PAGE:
In our tests of nonstick pans, we cook four eggs in quick succession. An Excellent rating means all four eggs easily slide out of the pan. A Poor rating indicates that some egg residue was left behind. To test nonstick durability, we rub the pan with steel wool for 2,000 strokes or until the coating has worn through.

Here are two recommended nonstick skillets from CR's tests.

Stainless Steel Frying Pans

Best for: Virtually any food that needs frying or browning, including searing meat. Because it’s oven-proof, stainless is also a good choice for foods that you start on the stovetop and then move to the oven to finish, like thick pork chops.

The details: Nitahara says that 95 percent of the pans used in the CIA teaching kitchens are stainless steel, because they can take a lot of punishment. “The only time we don’t use them is on egg day, when we use nonstick,” he says. He adds that the shiny surface of a stainless pan makes it easy to see whether your food is browning.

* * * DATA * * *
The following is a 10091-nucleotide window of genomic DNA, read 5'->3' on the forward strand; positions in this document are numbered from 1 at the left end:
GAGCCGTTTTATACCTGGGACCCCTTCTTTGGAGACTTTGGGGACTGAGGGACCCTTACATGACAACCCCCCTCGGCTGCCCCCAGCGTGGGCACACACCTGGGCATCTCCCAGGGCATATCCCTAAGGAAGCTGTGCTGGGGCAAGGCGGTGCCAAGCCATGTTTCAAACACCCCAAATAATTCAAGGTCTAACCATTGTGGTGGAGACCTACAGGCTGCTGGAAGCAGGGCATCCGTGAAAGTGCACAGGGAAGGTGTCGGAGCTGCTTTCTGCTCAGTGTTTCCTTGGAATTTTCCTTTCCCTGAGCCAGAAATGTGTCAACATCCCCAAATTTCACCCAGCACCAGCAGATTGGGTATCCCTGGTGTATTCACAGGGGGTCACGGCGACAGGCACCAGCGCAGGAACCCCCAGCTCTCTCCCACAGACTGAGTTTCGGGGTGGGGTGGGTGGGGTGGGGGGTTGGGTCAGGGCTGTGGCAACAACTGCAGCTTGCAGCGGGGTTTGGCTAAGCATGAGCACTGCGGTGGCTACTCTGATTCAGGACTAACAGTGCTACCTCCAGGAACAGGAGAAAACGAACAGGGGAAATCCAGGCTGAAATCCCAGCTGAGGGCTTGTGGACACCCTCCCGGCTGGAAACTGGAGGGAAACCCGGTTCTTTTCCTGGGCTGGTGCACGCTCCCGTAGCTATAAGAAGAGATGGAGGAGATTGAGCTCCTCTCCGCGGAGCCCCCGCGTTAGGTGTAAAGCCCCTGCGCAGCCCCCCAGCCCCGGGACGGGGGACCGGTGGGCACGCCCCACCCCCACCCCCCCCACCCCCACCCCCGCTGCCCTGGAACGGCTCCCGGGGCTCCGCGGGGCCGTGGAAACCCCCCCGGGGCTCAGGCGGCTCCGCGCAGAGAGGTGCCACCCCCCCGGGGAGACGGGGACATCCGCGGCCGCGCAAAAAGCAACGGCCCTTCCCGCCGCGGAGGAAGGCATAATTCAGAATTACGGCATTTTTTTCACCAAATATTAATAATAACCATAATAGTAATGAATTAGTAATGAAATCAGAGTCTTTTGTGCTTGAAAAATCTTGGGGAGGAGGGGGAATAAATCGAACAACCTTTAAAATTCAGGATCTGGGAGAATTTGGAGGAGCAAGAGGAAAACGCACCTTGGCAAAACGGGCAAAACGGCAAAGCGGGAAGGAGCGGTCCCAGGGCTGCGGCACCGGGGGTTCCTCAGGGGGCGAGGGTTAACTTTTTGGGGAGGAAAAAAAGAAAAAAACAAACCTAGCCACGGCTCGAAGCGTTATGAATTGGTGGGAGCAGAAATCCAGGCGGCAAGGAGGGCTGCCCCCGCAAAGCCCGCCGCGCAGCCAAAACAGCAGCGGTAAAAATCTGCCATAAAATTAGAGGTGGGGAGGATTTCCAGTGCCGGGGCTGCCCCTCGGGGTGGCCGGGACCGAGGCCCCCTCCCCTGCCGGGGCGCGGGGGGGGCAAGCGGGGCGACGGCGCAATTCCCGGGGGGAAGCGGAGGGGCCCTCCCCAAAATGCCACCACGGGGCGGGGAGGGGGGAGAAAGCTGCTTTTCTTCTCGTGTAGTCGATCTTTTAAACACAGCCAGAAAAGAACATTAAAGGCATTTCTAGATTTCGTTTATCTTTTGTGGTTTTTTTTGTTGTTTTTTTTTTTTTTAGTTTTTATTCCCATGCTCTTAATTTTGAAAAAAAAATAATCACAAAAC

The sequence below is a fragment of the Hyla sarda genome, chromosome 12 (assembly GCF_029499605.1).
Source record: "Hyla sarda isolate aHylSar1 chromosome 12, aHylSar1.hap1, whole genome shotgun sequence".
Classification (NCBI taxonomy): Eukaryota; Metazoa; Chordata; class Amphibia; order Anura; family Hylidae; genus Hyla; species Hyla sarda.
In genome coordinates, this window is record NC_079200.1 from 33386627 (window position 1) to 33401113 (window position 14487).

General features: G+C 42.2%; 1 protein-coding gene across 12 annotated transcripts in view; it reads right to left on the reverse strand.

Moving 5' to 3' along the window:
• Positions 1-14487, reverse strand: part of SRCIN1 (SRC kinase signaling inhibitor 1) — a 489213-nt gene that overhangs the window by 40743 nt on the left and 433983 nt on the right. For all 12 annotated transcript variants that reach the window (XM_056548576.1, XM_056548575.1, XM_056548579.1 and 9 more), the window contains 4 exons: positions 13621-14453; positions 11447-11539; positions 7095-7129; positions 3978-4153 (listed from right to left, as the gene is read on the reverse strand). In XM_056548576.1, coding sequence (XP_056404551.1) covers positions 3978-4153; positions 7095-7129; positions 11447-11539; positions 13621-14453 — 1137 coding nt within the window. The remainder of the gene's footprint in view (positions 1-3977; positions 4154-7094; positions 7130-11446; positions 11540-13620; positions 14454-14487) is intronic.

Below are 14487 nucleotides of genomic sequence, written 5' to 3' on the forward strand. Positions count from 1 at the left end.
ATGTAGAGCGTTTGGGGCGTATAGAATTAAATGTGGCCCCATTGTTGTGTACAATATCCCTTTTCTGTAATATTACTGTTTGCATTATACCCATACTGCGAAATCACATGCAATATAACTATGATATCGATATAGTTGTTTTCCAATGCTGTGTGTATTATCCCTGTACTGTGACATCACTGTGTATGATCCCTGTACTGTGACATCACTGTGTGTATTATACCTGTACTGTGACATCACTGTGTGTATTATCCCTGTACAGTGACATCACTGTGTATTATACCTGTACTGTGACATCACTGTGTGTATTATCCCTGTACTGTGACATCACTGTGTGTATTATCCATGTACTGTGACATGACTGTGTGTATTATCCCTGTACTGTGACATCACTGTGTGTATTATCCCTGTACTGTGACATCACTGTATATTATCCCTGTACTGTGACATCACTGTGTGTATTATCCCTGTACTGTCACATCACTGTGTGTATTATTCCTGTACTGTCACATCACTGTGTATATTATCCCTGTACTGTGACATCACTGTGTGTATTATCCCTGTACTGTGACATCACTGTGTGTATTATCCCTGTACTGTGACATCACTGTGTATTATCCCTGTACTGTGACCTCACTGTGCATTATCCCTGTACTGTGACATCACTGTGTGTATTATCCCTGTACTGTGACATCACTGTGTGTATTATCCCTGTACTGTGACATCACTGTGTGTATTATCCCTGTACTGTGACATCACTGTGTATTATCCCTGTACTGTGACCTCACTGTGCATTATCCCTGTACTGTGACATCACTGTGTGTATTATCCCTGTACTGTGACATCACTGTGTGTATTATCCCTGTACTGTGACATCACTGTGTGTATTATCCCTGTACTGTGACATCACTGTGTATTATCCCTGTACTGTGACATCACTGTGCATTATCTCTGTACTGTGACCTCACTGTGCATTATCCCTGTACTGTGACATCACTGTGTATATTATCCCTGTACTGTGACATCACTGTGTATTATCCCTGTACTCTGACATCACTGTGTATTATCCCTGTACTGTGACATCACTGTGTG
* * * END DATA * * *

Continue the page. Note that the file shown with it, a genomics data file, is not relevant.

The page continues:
In CR’s tests of stainless steel pans, we measure a pan’s heating evenness by cooking pancakes and gauge how evenly a pan sautés by cooking potatoes until they’re tender. We also conduct a cleaning test to see how easy it is to remove the cooked-on food. You’d think all stainless pans would be about the same to clean, but our tests show that some require a lot more scrubbing than others.

Here are two recommended stainless steel pans from CR's tests.

Cast-Iron Frying Pans

Best for: Virtually any food that needs searing, including steak and burgers. Cast-iron pans are oven-proof, so you can use them to roast meats like beef or pork and also to bake cornbread, deep dish pizza, Shepherd's pie, and more. And they retain heat so well that they’re also a good choice for deep frying chicken, donuts, or other foods, because they keep the oil at a constant temperature.

The details: Cast-iron frying pans are practically indestructible, and in many families they’re handed down for generations. That makes their typically low price even more attractive. And if well cared for, cast iron develops a patina that releases food almost as well as nonstick. But they’re heavy, and you have to be patient when heating them up because they don’t come up to temperature fast. Once they do, however, they retain their heat.